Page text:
First, this is not breaking news and much like the government’s recent suit against Google, is unlikely to have a lasting, much less negative impact on Facebook’s profitability or its attractiveness as a long-term investment.
Second, whatever you may read in the coming days about this suit, it will likely proceed, as most of these cases do, and drag on for at least five years. By that time, Facebook’s profits will have easily doubled if their historical profitability is halved. Much more likely, new, more dynamic, shiny objects will be nipping at the heels of Facebook’s dominance of all things digitally social. That’s a projection based on centuries of historical precedent.
The most recent example is Microsoft running into trouble with the government in 1998.
Microsoft today is still the second most valuable company in the world, but Google was born during Microsoft’s troubles.
Third, most who follow the twists and turns of anti-trust and privacy matters (which this suit does not address) see little economic benefit to the “people” by breaking up Facebook.
In fact, it is often argued with a great deal of sound business reasoning, that the resources needed to ensure privacy, security and all the other ‘must haves’ from the various spectrum of this debate, require a very profitable firm to endure the socially mandated costs and, more importantly, a central place to monitor all that which is deemed necessary to ‘police’. The simple fact is it is easier to keep track of bad guys if you know where to look. This argues for keeping Facebook intact.
Fourth, it was the government themselves who approved these so-called ‘egregious’ acquisitions that Facebook did (Instagram in 2012 for $1 billion and WhatsApp for $19 billion in 2014) when these companies had few users. The intent of anti-trust is not to punish success. It is not to stop synergies, nor is it to punish competitive behaviour. It was by no means a certainty when Facebook acquired Instagram or WhatsApp that they would be world dominating companies.
If the government wishes to undo what they approved, I imagine the courts would award the shareholders handsome damages for undoing what many would characterize as flawless corporate execution of integration, growth and most importantly innovation.
Just because you don’t like the outcome of something you approved, or you take offence to its success, doesn’t mean they have broken the law.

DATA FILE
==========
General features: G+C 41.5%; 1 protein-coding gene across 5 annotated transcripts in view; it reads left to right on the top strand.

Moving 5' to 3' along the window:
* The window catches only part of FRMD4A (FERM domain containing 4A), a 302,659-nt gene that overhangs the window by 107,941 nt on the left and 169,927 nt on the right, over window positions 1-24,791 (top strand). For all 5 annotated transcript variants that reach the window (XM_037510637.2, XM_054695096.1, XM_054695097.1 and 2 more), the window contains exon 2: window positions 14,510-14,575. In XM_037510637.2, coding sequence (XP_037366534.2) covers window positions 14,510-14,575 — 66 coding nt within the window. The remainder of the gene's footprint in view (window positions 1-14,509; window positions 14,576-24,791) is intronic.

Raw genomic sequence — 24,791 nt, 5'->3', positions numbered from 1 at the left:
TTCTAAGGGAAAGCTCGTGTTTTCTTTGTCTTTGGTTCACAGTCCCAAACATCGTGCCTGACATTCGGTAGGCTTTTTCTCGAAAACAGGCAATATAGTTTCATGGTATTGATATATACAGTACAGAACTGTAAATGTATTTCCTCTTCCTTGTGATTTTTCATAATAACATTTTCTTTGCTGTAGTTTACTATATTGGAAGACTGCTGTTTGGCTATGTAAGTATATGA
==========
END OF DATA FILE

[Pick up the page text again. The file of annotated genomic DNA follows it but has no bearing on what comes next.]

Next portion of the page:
What law has Facebook broken?
That’s up to a judge to decide not a politician.
The rules as they are presently written make the burden of proof very heavy for the government in this case. Judges must weigh facts against the law as it is written. Judging, using hindsight or trumpeting populist opinion about harm or bias, is not what judges do. How could anyone have imagined eight short years ago the impacts and success of these investments? This is a classic case of hindsight bias. To argue that Mark Zuckerberg knew “it” all along will be a tough argument.
There is a long history of clinical studies that support the fact that people vastly overestimate the ability of people to anticipate the future. Proving otherwise will be the burden of the government.
Fifth, the government must prove harm to the consumer. The service Facebook provides to you and us is free. How are we being harmed from competition if what we are getting is free?
There are arguments that the harm to the consumer is that they are not being properly compensated for their ‘data’ in exchange for said free service. Measuring harm to a consumer, and that is the hurdle that anti-trust law as it is currently written must jump in America, is difficult at the best of times.
Lawyers have made fortunes debating this and, they will again. One could argue that Facebook has bought all the alternatives but that would ignore TikTok, Twitter and Snapchat to name only a few. These are companies that prove that there are competitors who can innovate, access financing to build, and do grow.
That Facebook copies this competition proves that there are alternatives, that they are not stifling competition but rather acting like any other company that sees a good idea and copies it.
That people use Facebook sites more and most choose Facebook is not a legal issue unless one wants to restrict the choices of the people. Good luck with that!
Sixth, public enemy number one is Zuckerberg. Just like Rockefeller in the Standard Oil case of 1911, he is being portrayed as a bully. Rockefeller threatened his competitors to sell to him and join the big tent or be destroyed. Allegedly, Zuckerberg played the same cards saying to the founder of Instagram: “At some point soon, you will have to figure out how you actually want to work with us.”
That’s tough talk, but is it illegal? The guy on the other end of that message had to think what was important to him. He took the money and moved on.
Standard Oil was broken up in 1911 and eventually it re-emerged as a company called Exxon. AT&T was broken up into eight Baby Bells in 1984 and today its AT&T again. Bigger than ever. Just like Exxon. Bigger but increasingly marginalized by new competition. The laws didn’t change a thing.
The business belonged together in the first place; competitors wanted a helping hand from government to compete but, in the end, a new innovator created a whole new way of doing something.
That’s Facebook’s biggest threat.
Lastly, I really don’t think Facebook was chasing market share or trying to put anyone else out of business.
They were chasing a dream and through intelligence, hard work, luck, and a touch of hard-nosed determination they captured a new way of capturing what we as human have always done: gather round a warm fire and communicate.
That the fire is raging right now says more about the people sitting around the fire than the fire pit we are all using.